The Cumbres & Toltec Scenic Railroad
This trip had two train rides the C&TSR and the D&SNGR and for both I chose options that were alternatives to the full length of the track. I find that any train trip is approximately 10 minutes of excitement and then you're just riding a train.
The Cumbres & Toltec Scenic Railroad is America's longest, highest narrow gauge railroad. It is also designated both a National and State Registered Historic Site and National Civil Engineering Landmark.
I rode the rail from Chama, NM to Osier, CO and then back.
Our brakeman was actually the mayor of Chama.
Chama was settled in 1865 and the railroad arrived in 1880, connecting the town to Antonito, Colorado.
The first 14 miles of track are on a 4% grade (that means for every 100 ft. of track the train gains 4 ft of elevation), the train will burn a total of 5-6 tons of goal, but half that is spent in those initial 14 miles.
I liked how the smoke and steam creates a shadow that moves over the ground with the train.
Lobato Trestle - Second highest bridge on the line; it's 100 feet above Wolf Creek:
This is how close you come to the rocks here and there on the tracks. Our brakeman told us that you can lose a limb trying to touch them. "Your finger, arm, or head will stay there; the rest of you will continue back to Chama."
Windy Point - One of the most famous places in American railroading. The rails are laid on a rock shelf, carved out of the face of the cliff. This is the apex of the 4% grade out of the Rio Chama Valley.
The engine dumps water out of the side to clear any sediment and debris. If you are riding anywhere behind the engine you'll get a pretty good facial.
You can just see the tracks in the center of the photo.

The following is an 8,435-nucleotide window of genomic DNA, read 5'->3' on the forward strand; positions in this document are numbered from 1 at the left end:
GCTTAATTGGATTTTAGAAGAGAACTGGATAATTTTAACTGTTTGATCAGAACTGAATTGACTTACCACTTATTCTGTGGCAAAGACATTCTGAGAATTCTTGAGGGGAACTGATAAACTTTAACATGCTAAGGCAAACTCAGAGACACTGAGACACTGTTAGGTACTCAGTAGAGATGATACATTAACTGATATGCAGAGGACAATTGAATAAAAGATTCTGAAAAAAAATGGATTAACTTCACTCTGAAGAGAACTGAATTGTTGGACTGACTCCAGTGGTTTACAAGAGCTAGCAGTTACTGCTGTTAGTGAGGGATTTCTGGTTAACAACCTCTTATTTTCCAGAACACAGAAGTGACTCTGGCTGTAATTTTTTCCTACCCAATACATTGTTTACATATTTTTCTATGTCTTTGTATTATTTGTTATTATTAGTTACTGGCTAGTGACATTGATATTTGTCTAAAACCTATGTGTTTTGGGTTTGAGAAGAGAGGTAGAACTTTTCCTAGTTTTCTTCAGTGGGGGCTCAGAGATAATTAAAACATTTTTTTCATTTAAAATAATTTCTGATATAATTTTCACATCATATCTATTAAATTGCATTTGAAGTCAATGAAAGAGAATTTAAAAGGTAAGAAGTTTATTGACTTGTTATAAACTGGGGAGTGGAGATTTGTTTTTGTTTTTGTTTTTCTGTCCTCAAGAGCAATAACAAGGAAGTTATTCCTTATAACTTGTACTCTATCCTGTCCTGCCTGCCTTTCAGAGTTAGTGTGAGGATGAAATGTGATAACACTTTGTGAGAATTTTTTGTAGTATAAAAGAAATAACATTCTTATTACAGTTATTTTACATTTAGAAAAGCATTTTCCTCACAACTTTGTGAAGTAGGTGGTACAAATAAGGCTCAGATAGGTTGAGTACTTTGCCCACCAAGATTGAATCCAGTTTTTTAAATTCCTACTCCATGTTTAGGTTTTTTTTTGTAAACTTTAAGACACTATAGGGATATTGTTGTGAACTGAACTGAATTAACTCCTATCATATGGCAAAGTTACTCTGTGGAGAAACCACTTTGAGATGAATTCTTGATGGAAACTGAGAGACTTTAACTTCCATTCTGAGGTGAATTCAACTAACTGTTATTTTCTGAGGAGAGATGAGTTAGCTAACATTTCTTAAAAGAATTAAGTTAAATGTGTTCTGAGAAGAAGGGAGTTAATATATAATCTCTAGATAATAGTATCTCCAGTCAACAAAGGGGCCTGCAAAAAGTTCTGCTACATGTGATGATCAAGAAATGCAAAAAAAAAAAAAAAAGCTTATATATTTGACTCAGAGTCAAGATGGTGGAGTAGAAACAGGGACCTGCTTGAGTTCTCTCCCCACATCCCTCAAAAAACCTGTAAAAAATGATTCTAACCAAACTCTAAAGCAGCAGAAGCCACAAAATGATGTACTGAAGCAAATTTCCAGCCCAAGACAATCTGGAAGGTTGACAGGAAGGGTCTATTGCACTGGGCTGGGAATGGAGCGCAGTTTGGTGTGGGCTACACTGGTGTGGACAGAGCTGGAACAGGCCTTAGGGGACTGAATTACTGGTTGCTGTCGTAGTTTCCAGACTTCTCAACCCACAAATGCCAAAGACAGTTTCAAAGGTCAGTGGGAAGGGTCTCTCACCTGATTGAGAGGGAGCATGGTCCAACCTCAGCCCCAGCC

Highest point on the railroad. At 10,015 feet above sea level, winter storms will leave 20 foot snow drifts. We stopped here to take on more water.
This is the signal guy at the Cumbres pass. He stops traffic to let the train pass through, but the real story is his dog who rides around on the 4-wheeler and barks at all the trains as they go by.
Tanglefoot Curve - Railroaders had to lay tracks in wide loops to gain 39 feet of elevation. Eastbound train crews would jump off the slow moving train on the upper track, walk down to the lower track, inspect for "hot boxes" (burned out bearings), and the reboard the caboose on the lower track. Legend has it that a trainman got his foot tangled in a briar and slid down the bank almost under his train.
This is the little car that follows the train to make sure we don't start any fires.
Cascade Trestle - Highest bridge on the track; it's 137 feet above Cascade Creek:
Cows! It's all open range up here.
Before the railroad, Osier was a station on the road from Conejos to Chama. It was once a small community, but now it's pretty much just the station. We had lunch at Osier and it was actually much better than I expected. I had the turkey dinner and while it wasn't Mom-caliber it was pretty good.
After lunch we turned around and came back to Chama. I was really impressed with the narration provided by our docents - they always gave us a few minutes warning to get our cameras ready for the next "thing". They also provided us a fantastic map that I took notes on, and used to gauge where we were. There was also a lot of beautiful scenery. (Thanks, Mom for always pointing it out so I knew what to look for!)